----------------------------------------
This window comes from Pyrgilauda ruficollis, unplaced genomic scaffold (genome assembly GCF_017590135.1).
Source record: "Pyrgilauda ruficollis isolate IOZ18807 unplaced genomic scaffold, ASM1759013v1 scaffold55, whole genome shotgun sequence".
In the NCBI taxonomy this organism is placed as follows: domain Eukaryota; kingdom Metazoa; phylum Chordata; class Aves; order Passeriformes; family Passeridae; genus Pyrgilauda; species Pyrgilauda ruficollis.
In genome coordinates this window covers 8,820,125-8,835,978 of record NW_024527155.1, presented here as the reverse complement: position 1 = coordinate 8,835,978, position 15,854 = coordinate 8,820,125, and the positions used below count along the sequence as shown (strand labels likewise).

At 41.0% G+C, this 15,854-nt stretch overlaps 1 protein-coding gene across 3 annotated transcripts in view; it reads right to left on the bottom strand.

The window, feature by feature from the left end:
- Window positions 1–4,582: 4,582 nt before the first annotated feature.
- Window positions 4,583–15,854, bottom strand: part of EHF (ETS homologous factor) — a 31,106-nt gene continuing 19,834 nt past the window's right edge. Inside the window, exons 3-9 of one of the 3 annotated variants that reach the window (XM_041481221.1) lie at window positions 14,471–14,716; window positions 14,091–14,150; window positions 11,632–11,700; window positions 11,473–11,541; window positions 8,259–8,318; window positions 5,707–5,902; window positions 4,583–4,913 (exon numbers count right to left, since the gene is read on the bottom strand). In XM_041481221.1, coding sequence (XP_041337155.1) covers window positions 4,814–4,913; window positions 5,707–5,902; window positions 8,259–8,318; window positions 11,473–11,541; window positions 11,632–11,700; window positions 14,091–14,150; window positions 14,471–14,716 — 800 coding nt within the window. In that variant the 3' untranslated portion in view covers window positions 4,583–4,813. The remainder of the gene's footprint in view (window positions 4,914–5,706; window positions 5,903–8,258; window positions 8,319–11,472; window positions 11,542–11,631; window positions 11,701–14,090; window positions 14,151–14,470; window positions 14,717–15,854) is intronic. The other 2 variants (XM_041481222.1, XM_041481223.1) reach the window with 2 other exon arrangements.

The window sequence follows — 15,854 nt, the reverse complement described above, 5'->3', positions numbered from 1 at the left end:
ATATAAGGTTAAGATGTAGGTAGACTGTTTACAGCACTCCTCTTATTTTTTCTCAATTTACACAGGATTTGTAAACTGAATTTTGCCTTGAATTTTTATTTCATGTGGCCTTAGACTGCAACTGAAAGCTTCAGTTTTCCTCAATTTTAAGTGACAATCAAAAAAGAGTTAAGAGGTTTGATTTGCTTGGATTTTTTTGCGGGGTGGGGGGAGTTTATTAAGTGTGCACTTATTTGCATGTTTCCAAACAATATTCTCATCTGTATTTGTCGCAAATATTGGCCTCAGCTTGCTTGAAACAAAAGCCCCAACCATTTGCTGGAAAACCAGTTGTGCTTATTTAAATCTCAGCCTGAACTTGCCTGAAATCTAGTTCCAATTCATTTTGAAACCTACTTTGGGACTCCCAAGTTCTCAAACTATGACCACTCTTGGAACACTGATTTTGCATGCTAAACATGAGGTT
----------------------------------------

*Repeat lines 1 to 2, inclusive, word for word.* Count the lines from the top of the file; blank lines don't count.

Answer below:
This window comes from Pyrgilauda ruficollis, unplaced genomic scaffold (genome assembly GCF_017590135.1).
Source record: "Pyrgilauda ruficollis isolate IOZ18807 unplaced genomic scaffold, ASM1759013v1 scaffold55, whole genome shotgun sequence".